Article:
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  • Research
  • Open Access

Sports participation and health-related quality of life in children: results of a cross-sectional study

Health and Quality of Life Outcomes201917:64

https://doi.org/10.1186/s12955-019-1124-y

  • Received: 6 July 2018
  • Accepted: 22 March 2019
  • Published:

Abstract

Background

In children physical activity has been shown to be associated with health-related quality of life (HRQoL). This study further explores this association for specific characteristics of sports participation, namely membership of a sports club, frequency of sports participation, performing individual versus team sports, performing indoor versus outdoor sports, while differentiating between specific dimensions in the physical, psychological and social domain of HRQoL.

Methods

Cross-sectional data were collected from Dutch primary school children aged 10 to 12 years. They completed the Movement and Sports Monitor Questionnaire Youth aged 8 to 12 years (MSMQ) and the KIDSCREEN-52, an HRQoL questionnaire for children and adolescents. The data were examined using linear multilevel analyses because of the clustering of children in schools.

Results

The questionnaires were completed by 1876 children (response rate 81.3%). Membership of a sports club, moderate or high frequency of sports participation, and performing outdoor sports were all significantly associated with better HRQoL. These associations were largely found in the physical domain of HRQoL, to a lesser degree in the social domain, and to a limited extent in the psychological domain.

Conclusion

The association between sports participation and HRQoL in children depends on both characteristics of sports participation and the domain of life that is concerned. These differences offer starting points for developing tailor-made sports programs for children.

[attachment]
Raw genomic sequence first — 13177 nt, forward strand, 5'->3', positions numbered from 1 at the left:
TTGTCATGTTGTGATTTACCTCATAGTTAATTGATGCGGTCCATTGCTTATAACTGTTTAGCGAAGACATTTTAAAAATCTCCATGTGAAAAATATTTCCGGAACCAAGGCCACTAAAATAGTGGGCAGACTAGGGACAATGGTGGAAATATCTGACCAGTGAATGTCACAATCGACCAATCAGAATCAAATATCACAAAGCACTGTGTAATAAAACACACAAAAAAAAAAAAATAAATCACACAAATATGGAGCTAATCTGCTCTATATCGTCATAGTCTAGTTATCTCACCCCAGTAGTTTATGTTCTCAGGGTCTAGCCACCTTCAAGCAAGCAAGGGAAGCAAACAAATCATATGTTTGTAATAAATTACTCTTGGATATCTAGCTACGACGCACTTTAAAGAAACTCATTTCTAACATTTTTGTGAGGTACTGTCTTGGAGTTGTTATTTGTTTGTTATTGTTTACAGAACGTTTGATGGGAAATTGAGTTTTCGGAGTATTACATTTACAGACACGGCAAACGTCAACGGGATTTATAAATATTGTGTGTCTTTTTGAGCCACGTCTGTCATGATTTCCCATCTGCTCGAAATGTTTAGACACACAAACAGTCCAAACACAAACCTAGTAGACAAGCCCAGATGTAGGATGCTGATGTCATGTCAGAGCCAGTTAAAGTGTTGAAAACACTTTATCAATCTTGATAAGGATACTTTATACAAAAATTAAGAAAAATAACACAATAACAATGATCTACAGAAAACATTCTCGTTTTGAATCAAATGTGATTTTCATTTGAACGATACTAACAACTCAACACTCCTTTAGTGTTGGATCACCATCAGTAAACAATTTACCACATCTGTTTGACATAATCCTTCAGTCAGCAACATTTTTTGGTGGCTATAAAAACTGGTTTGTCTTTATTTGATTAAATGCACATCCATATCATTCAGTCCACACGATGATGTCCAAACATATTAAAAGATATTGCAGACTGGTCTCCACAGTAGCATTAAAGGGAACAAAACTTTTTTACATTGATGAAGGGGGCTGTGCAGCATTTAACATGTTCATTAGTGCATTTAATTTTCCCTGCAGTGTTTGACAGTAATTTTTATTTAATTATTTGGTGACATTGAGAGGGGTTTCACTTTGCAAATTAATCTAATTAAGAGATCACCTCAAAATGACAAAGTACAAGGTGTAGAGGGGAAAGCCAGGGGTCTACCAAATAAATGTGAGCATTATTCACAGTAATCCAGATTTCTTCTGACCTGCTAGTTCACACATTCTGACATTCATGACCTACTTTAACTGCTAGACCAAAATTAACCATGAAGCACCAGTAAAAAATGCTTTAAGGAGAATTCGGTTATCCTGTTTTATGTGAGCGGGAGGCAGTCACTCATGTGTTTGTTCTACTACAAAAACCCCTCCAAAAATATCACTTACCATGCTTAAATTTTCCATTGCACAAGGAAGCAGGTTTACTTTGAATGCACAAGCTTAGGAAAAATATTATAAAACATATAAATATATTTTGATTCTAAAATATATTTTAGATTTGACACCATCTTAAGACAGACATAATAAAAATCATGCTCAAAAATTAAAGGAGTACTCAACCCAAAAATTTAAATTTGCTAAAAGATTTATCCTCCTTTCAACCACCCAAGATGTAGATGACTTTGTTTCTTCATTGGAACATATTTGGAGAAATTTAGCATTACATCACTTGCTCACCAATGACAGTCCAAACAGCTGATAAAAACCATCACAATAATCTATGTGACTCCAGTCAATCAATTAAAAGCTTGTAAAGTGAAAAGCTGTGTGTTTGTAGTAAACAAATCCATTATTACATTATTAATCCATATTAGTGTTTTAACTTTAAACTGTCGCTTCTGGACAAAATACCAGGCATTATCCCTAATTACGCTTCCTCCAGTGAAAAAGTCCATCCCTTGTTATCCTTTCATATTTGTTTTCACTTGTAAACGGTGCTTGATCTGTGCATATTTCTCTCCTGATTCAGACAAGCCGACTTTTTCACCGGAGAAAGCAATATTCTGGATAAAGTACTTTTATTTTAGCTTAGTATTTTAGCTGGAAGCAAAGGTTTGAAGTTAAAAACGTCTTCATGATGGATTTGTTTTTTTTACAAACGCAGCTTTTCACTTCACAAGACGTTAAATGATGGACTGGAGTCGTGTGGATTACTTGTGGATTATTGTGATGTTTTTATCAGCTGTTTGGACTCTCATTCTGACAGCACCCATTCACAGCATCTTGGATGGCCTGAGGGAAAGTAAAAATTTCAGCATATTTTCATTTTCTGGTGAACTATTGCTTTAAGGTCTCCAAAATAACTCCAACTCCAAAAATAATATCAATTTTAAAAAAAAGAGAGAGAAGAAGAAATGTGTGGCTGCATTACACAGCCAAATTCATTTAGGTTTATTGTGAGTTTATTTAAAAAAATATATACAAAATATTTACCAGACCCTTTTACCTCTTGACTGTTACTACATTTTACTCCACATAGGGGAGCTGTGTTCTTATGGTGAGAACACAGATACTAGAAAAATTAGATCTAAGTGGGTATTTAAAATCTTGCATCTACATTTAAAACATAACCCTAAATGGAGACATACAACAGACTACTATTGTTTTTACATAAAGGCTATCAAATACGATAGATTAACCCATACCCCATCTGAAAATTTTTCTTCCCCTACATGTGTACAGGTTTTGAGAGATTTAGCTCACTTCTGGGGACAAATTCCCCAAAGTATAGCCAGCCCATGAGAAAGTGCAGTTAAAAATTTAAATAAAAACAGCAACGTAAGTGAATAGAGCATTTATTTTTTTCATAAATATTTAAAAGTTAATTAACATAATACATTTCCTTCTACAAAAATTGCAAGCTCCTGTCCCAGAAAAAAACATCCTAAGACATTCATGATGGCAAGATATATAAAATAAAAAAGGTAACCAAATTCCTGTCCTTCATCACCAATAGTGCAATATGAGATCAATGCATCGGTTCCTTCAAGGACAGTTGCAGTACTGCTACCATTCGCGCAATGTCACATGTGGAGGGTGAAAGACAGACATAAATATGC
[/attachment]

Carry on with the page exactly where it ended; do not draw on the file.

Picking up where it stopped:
Keywords

  • Membership sports club
  • Frequency of sports participation
  • Individual sports
  • Team sports
  • Indoor sports
  • Outdoor sports
  • Health-related quality of life
  • KIDSCREEN-52

Background

The last 50 years witnessed a shift in the nature, perception, and treatment of children’s health and illness [1, 2]. Because of the progress in medical care, pediatric medicine gradually focused less on diagnosis and treatment of infectious diseases and more on prevention and promotion of conditions that are favourable for physical health [1, 3]. Moreover, there has been an increase in the observed prevalence of mental health problems in children [4]. In this context, there is a need for outcome measures that do not primarily reflect the biomedical model but focus more on the relationship between physical and mental health [3]. Such an outcome measure is quality of life (QoL). QoL is considered essential for the evaluation of measures in the field of prevention, treatment, and rehabilitation [57].

QoL is a multidimensional concept [8, 9]. It can be defined as subjectively perceived well-being and satisfaction with the physical, emotional, mental, social, and behavioural components of functioning [10, 11]. Health-related QoL (HRQoL) is a subset of quality of life [12, 13] focusing on the three central elements in the World Health Organization’s definition [14] of health, namely physical, mental, and social well-being [8, 13, 15].

Several studies in adults and adolescents suggest sports participation to be associated with a more favourable HRQoL. Being physically active in a socially engaged manner by participating in sports activities seems to improve HRQoL in adults and adolescents [1618].

In the pediatric literature, a number of studies link a broad spectrum of physical activities to HRQoL without explicitly distinguishing sports participation as a separate component of a child’s physical activities [12, 1925]. Only a few studies paid specific attention to a child’s sports participation and HRQoL reporting a positive relationship between both [26, 27]. To gain more insight in this association, Coalter [28] advocates that studies on the intended benefits of sports participation should not be of a general character but need to focus on specific characteristics of sports participation. To the best of our knowledge, there is only one such study that examined the relationships between one or more specific characteristics of sports participation and HRQoL in children. Vella, et al. [27] observed that children performing team sports or performing team sports as well as individual sports had a more favourable HRQoL compared to children performing only individual sports and children not participating in sports. Apart from these results, little is known about the associations between various characteristics of sports participation and HRQoL in children.